6 of 12 people found the following review helpful
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This review is from: Case Histories: (Jackson Brodie) (Paperback)
I really enjoyed 'Behind the Scenes at the Museum' and was hoping I'd found one of those lovely, solidly entertaining (if not demanding) authors. But this is just not good, and the sentimentality of her writing really works against it. Opening with the three consecutive murders made it feel like a book of short stories, and unfortunately the way that each victim is painted as an almost unbearably pure and saintly soul made me frankly relieved when they were (oh so inevitably) killed off. Worse, the way the stories are presented left me with absolutely no urge to find out what happened - they're so self-contained, it seems like they're meant to go unsolved. And so, once I was halfway through the terrifically boring chapter (dear god, the Jeweller anecdote actually made me hoot with derision) about Jackson Brodie, I decided that they were best left that way.
Let's allow the Amazon Kindle's 'Popular Highlights' of this book to say the rest, as I couldn't bear to spend more time reading it:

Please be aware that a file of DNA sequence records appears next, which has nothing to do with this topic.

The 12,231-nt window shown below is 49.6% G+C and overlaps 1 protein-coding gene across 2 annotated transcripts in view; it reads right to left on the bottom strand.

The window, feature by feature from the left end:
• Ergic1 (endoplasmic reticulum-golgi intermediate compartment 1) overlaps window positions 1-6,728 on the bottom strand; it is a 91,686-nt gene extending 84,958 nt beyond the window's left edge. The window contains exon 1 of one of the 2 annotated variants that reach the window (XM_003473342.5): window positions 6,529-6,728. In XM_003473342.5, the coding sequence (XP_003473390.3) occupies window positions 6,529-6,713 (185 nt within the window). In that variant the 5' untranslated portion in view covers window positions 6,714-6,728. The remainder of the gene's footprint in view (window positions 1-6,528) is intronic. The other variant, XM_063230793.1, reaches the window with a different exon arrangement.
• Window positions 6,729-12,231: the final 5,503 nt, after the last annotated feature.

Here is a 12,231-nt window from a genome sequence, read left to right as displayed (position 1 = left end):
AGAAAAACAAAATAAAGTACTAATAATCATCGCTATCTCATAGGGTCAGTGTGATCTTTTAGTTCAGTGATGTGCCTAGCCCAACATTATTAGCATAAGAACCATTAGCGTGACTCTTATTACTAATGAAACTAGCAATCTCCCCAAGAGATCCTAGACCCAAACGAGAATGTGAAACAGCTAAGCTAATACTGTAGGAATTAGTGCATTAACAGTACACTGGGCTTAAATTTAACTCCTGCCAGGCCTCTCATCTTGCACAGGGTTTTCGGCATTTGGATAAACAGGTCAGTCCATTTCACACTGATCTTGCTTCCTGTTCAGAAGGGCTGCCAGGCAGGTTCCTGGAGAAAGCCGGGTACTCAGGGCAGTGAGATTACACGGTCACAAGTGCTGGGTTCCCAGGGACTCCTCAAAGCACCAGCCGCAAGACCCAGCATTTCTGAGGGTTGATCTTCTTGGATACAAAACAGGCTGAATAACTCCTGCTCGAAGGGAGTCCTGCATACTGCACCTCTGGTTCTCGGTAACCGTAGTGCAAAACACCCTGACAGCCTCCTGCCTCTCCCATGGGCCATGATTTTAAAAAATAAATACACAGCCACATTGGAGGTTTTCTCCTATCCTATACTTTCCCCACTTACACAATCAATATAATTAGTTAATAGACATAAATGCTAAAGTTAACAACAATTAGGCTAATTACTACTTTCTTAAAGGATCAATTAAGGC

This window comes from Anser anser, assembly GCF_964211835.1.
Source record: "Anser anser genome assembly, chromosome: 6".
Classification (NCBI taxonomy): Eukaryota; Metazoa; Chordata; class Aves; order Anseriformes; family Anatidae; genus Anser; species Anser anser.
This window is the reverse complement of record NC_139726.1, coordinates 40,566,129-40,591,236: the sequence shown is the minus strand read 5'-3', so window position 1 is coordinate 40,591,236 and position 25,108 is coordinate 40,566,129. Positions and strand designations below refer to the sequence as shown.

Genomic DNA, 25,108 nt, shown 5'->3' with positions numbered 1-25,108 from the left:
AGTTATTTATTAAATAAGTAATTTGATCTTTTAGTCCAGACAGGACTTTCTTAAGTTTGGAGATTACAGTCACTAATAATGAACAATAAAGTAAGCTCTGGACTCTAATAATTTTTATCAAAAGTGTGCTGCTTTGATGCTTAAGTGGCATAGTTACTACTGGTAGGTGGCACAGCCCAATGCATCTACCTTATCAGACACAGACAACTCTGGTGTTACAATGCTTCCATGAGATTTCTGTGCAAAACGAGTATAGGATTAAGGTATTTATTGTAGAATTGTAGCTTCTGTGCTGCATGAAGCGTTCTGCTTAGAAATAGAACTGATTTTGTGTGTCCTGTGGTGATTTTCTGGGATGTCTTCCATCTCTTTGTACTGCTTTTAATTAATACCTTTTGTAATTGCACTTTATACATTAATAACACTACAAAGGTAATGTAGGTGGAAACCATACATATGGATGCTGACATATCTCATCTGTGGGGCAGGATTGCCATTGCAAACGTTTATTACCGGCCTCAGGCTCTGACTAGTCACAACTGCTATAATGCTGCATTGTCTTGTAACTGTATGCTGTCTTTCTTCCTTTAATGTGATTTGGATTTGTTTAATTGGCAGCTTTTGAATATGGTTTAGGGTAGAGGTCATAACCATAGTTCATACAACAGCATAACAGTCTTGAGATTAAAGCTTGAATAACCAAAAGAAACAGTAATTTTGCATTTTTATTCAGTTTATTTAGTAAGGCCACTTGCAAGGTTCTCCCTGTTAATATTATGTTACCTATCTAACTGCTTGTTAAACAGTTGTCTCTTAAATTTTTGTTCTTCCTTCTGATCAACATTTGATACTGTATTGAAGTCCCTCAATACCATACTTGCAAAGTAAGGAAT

"Time was a thief, he stole your life away from you and the only way you could get it back was to outwit him and snatch it back." (Whimsy is fine, but what on earth does this mean?)
'"Boys took a long time to become men but daughters were women from the kick-off" (also known as 'girls mature faster than boys')
'"As far as Theo was concerned the parent-child relationship was one way, you gave them all your love and they were under no obligation to pay a penny back. Of course, if they did love you then that was the icing on the cake with cherries on top. And chocolate shavings and those little silver balls that cracked your fillings." (Theo only loves one of his daughters anyway, which makes this a bit of an odd thing for him to think. Also did his philosophy really include broken teeth?)
"Novels gave you a completely false idea about life, they told lies and they implied there were endings when in reality there were no endings, everything just went on and on and on."
I think if nothing else, it suggests her Author's Voice is not insightful enough for it to warrant being as intrusive as it is.
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Initial post: 2 Jun 2012 21:18:21 BDT
Chancery Stone says:
If you didn't read the book, how do you know if the popular insights are insightful or not?
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